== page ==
• Scalability and performance: Tweak your data integration solution to work entirely in your favor. In other words, the data integration solution you choose should be able to scale as your business grows. You can optimize its performance by working with the right software, hardware, and database technologies.
  • Monitoring and logging: Ensure you employ reliable monitoring and alerting systems that will detect and tend to data integration issues in real time. Keep data integration logs as detailed as possible – it will help with auditing and troubleshooting.

Types of Data Integration

There are several ways of integrating data into cohesive units.


ETL stands for Extract, Transform, and Load, and the process involves precisely that – extracting the data from data systems, transforming it, and finally loading it, usually to a data warehouse. ETL data integration is one of the first integration systems used for about 50 years and is a principal integration process used in data warehousing.


ELT is an almost identical integration system; only the order of data integration is shuffled. ELT stands for Extract, Load, and Transform. So, rather than first extracting, then transforming, and cleaning the data, the ELT process entails extracting and loading unprocessed data to the target. Only after the data is loaded does the transformation process begin.

Batch and Real-Time Integration

In addition to these two, there is also batch and real-time data integration. Batch data integration is collecting data over time and, processing and piling it in a batch, then routing data from the batch in increments.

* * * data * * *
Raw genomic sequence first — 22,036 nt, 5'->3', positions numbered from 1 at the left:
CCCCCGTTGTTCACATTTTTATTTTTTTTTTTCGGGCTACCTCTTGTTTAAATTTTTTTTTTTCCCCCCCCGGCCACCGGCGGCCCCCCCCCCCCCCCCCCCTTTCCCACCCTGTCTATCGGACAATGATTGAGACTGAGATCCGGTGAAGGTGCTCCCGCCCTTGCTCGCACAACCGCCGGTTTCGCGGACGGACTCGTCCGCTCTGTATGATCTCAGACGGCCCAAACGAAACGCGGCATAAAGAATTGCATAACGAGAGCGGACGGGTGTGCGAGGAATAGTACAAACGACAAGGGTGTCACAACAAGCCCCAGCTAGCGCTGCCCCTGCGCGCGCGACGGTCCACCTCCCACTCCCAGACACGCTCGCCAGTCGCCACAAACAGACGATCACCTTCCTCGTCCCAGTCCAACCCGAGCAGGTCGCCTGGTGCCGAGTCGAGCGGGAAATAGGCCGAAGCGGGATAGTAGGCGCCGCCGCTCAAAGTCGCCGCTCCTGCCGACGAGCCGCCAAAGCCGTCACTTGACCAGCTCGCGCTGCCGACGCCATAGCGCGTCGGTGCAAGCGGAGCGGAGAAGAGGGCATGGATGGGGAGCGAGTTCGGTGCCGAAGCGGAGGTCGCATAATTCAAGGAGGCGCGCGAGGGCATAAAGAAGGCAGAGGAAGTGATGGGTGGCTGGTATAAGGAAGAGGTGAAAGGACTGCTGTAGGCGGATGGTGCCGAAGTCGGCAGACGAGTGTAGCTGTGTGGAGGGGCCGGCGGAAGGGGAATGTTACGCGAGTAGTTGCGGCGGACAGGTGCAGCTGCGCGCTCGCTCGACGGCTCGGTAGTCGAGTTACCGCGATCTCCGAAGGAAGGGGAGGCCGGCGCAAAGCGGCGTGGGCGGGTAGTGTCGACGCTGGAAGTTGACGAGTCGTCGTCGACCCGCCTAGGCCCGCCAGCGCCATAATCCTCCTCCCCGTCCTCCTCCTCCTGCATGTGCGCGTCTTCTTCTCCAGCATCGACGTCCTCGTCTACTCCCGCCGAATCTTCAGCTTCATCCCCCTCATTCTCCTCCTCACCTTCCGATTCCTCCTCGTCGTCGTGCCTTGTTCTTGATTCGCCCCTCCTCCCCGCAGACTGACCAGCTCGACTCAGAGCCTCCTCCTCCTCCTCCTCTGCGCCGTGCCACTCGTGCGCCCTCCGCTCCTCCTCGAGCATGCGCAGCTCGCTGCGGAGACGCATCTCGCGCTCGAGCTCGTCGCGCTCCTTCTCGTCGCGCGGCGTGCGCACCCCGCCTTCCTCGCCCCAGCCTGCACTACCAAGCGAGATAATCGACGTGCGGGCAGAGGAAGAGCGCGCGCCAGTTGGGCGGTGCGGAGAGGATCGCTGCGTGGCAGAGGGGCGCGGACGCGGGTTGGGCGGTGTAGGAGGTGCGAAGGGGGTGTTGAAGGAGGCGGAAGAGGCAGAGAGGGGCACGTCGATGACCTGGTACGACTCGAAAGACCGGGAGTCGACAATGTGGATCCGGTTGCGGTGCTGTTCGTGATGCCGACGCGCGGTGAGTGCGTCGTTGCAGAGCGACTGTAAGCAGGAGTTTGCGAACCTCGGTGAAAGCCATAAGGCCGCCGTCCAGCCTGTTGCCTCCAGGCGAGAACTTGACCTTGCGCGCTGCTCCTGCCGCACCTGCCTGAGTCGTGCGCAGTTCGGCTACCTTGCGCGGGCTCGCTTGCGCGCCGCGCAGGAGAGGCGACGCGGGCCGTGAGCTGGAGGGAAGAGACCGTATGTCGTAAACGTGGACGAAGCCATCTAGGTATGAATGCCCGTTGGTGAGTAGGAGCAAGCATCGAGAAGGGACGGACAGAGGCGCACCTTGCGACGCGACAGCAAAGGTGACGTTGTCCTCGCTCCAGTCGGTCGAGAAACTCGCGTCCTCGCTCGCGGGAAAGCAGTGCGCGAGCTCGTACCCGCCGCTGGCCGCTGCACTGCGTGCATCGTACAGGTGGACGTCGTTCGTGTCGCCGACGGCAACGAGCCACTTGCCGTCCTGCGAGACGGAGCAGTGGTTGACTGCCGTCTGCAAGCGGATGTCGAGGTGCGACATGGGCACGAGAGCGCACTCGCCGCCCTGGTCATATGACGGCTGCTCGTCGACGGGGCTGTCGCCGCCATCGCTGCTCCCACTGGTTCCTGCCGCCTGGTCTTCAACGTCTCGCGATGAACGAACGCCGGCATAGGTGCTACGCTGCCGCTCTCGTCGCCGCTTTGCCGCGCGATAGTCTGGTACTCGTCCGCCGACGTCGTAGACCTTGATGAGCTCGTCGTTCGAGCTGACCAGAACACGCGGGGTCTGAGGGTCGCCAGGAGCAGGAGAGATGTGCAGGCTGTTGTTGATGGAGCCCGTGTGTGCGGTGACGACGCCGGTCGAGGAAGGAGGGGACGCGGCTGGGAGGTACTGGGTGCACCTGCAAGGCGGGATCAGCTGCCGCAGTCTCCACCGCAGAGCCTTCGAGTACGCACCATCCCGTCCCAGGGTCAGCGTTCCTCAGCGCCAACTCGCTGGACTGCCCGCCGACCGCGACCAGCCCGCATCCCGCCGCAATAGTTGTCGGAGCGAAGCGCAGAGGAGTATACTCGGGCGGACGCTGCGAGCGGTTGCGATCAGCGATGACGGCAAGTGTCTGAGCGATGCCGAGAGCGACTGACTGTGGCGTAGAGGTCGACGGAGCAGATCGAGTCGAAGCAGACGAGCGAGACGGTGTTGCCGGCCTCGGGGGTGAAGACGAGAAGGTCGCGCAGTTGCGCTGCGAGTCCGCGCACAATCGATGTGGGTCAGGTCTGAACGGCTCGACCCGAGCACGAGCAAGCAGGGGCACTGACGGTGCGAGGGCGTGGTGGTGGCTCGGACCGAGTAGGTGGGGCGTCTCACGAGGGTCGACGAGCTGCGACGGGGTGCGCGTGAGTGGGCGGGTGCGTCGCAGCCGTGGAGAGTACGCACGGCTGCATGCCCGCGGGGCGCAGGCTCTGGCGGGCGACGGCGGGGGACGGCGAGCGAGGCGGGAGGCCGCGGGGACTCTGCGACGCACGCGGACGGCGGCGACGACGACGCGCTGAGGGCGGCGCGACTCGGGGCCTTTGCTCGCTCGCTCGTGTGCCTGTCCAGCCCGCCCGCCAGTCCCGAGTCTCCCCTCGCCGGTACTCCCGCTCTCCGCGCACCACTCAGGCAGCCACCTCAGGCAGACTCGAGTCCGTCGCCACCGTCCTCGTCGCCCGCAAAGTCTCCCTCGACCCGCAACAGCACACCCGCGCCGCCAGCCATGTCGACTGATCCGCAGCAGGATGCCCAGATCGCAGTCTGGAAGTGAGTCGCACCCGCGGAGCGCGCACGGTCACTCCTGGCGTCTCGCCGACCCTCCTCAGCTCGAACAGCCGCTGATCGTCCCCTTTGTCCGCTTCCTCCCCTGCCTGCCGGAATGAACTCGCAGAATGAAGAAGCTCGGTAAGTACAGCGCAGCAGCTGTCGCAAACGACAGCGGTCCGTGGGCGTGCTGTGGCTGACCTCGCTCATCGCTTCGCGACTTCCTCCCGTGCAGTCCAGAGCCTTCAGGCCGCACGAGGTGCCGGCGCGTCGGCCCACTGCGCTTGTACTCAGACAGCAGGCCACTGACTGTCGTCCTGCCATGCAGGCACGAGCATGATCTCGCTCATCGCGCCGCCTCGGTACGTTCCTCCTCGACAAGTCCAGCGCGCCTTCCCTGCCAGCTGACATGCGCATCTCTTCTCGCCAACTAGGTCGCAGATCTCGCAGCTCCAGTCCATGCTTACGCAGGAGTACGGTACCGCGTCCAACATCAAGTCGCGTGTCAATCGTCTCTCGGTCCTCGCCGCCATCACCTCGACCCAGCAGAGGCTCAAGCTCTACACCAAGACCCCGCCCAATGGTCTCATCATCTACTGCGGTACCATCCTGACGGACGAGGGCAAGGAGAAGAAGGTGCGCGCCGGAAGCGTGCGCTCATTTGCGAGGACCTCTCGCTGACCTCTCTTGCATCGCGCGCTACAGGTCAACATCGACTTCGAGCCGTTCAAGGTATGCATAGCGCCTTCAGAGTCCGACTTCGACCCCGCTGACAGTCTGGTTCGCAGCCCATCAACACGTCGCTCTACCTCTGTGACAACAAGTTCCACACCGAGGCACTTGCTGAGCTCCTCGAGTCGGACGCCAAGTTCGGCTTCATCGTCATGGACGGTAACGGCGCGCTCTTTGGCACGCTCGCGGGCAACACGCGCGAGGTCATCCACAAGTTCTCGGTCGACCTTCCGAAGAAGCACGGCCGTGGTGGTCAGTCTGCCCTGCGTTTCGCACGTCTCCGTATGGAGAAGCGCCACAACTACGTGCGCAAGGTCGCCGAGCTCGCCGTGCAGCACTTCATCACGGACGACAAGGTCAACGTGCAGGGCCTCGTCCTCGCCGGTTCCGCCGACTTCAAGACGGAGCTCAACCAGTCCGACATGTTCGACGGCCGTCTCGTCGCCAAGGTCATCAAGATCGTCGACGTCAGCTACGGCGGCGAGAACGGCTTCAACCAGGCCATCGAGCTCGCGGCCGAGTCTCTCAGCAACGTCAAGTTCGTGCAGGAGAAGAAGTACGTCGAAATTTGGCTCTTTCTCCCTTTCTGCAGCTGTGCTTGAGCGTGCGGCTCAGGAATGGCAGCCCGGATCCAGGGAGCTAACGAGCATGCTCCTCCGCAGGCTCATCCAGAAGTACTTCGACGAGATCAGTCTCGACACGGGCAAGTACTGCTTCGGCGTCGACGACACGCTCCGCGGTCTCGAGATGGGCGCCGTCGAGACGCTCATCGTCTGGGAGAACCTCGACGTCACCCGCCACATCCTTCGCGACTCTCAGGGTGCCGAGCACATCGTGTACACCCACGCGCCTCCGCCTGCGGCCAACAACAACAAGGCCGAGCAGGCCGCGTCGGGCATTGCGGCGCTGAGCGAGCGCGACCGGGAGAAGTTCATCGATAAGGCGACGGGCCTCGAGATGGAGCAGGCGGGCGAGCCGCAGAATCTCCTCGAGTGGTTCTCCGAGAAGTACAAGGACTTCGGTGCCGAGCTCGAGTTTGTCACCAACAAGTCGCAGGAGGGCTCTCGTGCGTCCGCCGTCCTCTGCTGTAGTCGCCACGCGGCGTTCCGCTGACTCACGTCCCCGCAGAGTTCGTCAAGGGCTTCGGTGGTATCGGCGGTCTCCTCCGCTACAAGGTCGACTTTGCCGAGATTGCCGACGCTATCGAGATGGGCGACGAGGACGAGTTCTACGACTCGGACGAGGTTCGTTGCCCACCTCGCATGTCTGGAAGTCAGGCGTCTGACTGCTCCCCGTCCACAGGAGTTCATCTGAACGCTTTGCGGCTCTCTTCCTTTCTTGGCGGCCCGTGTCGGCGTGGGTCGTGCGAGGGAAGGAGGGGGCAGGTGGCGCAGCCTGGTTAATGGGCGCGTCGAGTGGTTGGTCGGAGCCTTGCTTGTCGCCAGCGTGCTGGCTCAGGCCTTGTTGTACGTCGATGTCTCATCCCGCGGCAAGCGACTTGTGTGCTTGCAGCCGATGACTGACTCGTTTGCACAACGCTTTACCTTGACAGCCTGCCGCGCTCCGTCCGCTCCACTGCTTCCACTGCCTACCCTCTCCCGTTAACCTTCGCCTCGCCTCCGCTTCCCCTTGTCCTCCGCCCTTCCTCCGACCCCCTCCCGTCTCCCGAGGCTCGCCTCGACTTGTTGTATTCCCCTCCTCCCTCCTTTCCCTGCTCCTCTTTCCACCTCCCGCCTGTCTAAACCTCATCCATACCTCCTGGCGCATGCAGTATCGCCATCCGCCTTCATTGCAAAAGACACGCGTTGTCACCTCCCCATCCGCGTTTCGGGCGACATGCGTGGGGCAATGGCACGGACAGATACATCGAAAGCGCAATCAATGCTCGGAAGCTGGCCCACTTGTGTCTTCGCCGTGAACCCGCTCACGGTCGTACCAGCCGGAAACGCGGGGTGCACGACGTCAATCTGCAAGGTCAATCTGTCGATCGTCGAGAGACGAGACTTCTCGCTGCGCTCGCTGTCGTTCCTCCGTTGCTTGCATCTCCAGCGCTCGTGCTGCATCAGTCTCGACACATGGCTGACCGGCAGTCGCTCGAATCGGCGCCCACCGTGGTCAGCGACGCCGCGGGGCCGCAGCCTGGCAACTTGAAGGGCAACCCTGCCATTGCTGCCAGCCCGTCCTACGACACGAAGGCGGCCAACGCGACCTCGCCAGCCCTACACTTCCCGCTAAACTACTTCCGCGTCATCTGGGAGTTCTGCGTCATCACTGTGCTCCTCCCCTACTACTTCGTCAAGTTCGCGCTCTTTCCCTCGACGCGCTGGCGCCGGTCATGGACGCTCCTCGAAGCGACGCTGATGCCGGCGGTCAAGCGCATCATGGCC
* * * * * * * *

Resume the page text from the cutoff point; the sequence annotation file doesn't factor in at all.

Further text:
Real-time integration transforms and transfers data immediately after it is extracted, allowing enterprises to obtain, process, and move data in a split second. Real-time integration involves a process called change data capture (CDC). This is when updates or other changes that occur in the data source are almost instantaneously made to the data warehouse or another target data system.

Data Replication

Data replication is another form of data integration that can be applied to batch or real-time data integration processes. It involves the replication of data and changes to data from a source to the target database. Data replication is typically used as a method for data synchronization and recovery.

Data Virtualization

Data virtualization, as an integration method, is a process of presenting data for viewing purposes. That is, it provides real-time integrated information from multiple distinct sources in a single data set without actually replicating, transforming, or loading the data from its source.

Data Integration Tools and Techniques

In a way, ETL, ELT, data virtualization, and CDC are all techniques for integrating data in different ways. The technique or method used to incorporate data can depend on the type and size of the enterprise.

Manual integration is one common technique and involves a developer or IT specialist manually processing and loading information from separate sources. In this instance, the integration process is not automated but rather manually handled by an expert.

SQL (Structured Query Language) had long been the preferred method of integration before being replaced by more advanced data integration tools that automate the entire process. ETL has also been an enduring technique of integrating data, and many tech companies have created their proprietary tools that can be used for ETL, ELT, CDC, and other data integration processes.

Middleware data integration and application-based integration are also widely practiced strategies for integrating data. Middleware integration is the use of intermediary software used to establish communication between applications or software systems.